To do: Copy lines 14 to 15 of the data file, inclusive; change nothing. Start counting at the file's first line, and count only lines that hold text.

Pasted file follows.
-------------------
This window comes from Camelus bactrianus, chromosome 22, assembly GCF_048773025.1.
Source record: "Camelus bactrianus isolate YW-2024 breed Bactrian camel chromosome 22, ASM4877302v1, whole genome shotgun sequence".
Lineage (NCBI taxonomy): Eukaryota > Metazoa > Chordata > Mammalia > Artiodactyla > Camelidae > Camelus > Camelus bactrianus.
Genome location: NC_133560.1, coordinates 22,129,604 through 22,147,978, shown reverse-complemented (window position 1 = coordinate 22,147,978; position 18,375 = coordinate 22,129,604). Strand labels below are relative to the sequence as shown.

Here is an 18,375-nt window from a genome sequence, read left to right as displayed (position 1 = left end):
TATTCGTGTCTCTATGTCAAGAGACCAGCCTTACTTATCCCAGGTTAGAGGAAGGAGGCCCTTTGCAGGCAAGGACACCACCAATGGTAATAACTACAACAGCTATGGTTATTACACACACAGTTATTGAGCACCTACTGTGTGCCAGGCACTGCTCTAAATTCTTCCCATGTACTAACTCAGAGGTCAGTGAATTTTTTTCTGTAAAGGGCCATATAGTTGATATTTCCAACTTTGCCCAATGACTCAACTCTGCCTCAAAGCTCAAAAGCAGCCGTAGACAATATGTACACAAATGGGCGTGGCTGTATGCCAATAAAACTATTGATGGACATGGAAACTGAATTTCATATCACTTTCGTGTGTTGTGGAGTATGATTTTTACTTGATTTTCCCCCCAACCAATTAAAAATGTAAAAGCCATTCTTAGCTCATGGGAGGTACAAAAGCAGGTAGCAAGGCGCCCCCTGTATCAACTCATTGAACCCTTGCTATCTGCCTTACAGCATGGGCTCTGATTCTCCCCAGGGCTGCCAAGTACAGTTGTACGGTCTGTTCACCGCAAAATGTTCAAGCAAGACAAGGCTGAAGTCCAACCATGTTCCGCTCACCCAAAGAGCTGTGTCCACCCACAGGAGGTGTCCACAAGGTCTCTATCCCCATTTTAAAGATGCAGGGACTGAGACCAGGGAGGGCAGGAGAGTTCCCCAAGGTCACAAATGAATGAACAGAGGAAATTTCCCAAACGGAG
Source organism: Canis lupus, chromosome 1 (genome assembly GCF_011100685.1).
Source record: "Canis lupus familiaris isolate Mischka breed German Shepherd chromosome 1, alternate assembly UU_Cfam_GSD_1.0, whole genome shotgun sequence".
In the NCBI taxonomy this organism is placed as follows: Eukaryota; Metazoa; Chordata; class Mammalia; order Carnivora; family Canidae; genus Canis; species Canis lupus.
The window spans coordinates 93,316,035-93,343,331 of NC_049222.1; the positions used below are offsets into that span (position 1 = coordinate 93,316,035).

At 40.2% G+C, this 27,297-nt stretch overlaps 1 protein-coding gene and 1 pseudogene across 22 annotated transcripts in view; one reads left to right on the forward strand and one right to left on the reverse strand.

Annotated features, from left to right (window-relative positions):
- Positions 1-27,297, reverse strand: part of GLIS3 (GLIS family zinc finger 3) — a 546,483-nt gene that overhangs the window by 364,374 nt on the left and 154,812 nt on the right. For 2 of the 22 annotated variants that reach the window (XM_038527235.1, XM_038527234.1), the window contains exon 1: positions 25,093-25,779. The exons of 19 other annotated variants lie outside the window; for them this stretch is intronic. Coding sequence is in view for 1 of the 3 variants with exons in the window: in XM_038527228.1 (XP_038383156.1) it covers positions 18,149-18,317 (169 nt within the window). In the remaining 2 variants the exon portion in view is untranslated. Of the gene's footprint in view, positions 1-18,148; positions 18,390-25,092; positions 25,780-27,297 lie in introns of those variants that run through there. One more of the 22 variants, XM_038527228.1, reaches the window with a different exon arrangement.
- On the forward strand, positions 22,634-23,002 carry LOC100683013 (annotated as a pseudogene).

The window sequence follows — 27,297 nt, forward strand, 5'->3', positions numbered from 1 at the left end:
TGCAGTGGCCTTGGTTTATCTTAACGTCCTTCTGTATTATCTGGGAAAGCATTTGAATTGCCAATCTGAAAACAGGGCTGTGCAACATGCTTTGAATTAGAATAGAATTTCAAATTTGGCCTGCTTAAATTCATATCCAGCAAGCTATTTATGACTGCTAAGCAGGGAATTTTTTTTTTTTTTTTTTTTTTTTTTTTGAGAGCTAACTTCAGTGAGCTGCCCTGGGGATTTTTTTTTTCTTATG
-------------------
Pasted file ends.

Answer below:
- On the forward strand, positions 22,634-23,002 carry LOC100683013 (annotated as a pseudogene).

The window sequence follows — 27,297 nt, forward strand, 5'->3', positions numbered from 1 at the left end: